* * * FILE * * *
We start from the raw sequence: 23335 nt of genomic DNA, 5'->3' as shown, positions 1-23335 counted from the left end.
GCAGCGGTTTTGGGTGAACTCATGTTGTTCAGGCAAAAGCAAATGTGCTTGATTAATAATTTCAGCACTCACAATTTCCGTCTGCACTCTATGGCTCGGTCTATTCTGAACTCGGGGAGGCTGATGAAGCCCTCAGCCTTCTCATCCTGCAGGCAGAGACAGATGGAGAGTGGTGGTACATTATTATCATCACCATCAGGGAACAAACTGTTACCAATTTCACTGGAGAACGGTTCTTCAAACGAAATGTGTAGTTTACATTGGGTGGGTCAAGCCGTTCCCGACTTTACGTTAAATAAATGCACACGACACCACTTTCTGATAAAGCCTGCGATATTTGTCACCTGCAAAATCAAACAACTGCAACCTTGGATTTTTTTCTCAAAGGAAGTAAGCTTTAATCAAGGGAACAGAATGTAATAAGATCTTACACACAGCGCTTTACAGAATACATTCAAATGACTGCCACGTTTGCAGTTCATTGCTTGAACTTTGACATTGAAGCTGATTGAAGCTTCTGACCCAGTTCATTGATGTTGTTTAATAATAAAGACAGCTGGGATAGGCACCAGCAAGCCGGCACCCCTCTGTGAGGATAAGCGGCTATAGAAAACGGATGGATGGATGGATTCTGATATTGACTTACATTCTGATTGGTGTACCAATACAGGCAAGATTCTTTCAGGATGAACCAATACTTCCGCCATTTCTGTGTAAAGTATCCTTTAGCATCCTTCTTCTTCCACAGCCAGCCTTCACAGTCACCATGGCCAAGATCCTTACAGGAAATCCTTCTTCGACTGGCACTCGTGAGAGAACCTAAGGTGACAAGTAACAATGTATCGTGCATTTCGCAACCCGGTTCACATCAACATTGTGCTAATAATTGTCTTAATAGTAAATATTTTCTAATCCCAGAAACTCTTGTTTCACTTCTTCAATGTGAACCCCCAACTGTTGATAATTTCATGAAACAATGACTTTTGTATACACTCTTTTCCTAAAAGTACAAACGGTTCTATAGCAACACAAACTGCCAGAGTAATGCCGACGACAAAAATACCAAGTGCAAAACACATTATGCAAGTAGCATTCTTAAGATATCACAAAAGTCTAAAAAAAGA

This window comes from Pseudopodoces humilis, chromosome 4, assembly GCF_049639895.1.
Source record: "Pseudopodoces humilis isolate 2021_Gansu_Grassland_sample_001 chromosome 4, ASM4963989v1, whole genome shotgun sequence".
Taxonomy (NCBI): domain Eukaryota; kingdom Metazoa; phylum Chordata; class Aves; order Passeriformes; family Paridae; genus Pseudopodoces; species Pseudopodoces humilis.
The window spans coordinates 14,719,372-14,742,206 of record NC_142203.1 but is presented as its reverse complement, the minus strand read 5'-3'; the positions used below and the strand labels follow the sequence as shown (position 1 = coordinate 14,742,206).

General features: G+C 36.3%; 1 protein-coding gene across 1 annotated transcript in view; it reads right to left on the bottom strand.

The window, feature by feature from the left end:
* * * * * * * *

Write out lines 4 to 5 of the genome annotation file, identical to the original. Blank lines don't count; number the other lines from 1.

Source record: "Pseudopodoces humilis isolate 2021_Gansu_Grassland_sample_001 chromosome 4, ASM4963989v1, whole genome shotgun sequence".
Taxonomy (NCBI): domain Eukaryota; kingdom Metazoa; phylum Chordata; class Aves; order Passeriformes; family Paridae; genus Pseudopodoces; species Pseudopodoces humilis.